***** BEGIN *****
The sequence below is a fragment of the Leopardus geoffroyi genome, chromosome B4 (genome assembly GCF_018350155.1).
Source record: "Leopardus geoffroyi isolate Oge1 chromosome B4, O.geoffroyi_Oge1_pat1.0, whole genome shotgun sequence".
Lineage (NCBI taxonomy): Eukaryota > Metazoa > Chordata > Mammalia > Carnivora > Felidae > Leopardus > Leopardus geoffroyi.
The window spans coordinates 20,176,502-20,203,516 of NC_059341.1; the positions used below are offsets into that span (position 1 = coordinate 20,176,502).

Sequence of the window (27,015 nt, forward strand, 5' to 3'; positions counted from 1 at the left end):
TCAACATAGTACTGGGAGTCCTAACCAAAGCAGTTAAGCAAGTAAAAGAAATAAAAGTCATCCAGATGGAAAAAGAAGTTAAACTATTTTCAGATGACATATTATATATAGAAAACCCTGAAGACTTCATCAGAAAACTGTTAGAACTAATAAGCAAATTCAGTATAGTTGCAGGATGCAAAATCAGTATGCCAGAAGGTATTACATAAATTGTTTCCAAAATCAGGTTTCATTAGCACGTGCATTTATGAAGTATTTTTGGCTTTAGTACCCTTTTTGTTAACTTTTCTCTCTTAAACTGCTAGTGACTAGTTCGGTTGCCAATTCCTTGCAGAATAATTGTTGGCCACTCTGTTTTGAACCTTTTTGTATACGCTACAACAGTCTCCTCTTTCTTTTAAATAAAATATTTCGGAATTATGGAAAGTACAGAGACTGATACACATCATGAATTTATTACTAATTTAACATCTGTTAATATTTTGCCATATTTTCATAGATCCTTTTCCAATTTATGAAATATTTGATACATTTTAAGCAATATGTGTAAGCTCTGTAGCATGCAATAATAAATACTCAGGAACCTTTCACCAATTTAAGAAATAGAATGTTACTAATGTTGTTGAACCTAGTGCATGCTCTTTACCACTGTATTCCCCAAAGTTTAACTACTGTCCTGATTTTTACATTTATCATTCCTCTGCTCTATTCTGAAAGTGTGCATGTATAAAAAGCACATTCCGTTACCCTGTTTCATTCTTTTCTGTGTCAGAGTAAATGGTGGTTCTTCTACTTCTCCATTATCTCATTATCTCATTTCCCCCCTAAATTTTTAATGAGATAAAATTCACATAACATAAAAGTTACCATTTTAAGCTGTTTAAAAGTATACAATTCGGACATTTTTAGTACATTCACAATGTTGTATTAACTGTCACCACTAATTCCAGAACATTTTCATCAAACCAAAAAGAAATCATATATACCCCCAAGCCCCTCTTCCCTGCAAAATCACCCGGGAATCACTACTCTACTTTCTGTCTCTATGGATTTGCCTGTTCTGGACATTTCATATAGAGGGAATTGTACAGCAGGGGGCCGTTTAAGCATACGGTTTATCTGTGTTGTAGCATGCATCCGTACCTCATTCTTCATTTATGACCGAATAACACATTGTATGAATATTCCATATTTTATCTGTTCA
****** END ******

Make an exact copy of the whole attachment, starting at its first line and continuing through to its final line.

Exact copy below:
The sequence below is a fragment of the Leopardus geoffroyi genome, chromosome B4 (genome assembly GCF_018350155.1).
Source record: "Leopardus geoffroyi isolate Oge1 chromosome B4, O.geoffroyi_Oge1_pat1.0, whole genome shotgun sequence".
Lineage (NCBI taxonomy): Eukaryota > Metazoa > Chordata > Mammalia > Carnivora > Felidae > Leopardus > Leopardus geoffroyi.
The window spans coordinates 20,176,502-20,203,516 of NC_059341.1; the positions used below are offsets into that span (position 1 = coordinate 20,176,502).

Sequence of the window (27,015 nt, forward strand, 5' to 3'; positions counted from 1 at the left end):
TCAACATAGTACTGGGAGTCCTAACCAAAGCAGTTAAGCAAGTAAAAGAAATAAAAGTCATCCAGATGGAAAAAGAAGTTAAACTATTTTCAGATGACATATTATATATAGAAAACCCTGAAGACTTCATCAGAAAACTGTTAGAACTAATAAGCAAATTCAGTATAGTTGCAGGATGCAAAATCAGTATGCCAGAAGGTATTACATAAATTGTTTCCAAAATCAGGTTTCATTAGCACGTGCATTTATGAAGTATTTTTGGCTTTAGTACCCTTTTTGTTAACTTTTCTCTCTTAAACTGCTAGTGACTAGTTCGGTTGCCAATTCCTTGCAGAATAATTGTTGGCCACTCTGTTTTGAACCTTTTTGTATACGCTACAACAGTCTCCTCTTTCTTTTAAATAAAATATTTCGGAATTATGGAAAGTACAGAGACTGATACACATCATGAATTTATTACTAATTTAACATCTGTTAATATTTTGCCATATTTTCATAGATCCTTTTCCAATTTATGAAATATTTGATACATTTTAAGCAATATGTGTAAGCTCTGTAGCATGCAATAATAAATACTCAGGAACCTTTCACCAATTTAAGAAATAGAATGTTACTAATGTTGTTGAACCTAGTGCATGCTCTTTACCACTGTATTCCCCAAAGTTTAACTACTGTCCTGATTTTTACATTTATCATTCCTCTGCTCTATTCTGAAAGTGTGCATGTATAAAAAGCACATTCCGTTACCCTGTTTCATTCTTTTCTGTGTCAGAGTAAATGGTGGTTCTTCTACTTCTCCATTATCTCATTATCTCATTTCCCCCCTAAATTTTTAATGAGATAAAATTCACATAACATAAAAGTTACCATTTTAAGCTGTTTAAAAGTATACAATTCGGACATTTTTAGTACATTCACAATGTTGTATTAACTGTCACCACTAATTCCAGAACATTTTCATCAAACCAAAAAGAAATCATATATACCCCCAAGCCCCTCTTCCCTGCAAAATCACCCGGGAATCACTACTCTACTTTCTGTCTCTATGGATTTGCCTGTTCTGGACATTTCATATAGAGGGAATTGTACAGCAGGGGGCCGTTTAAGCATACGGTTTATCTGTGTTGTAGCATGCATCCGTACCTCATTCTTCATTTATGACCGAATAACACATTGTATGAATATTCCATATTTTATCTGTTCA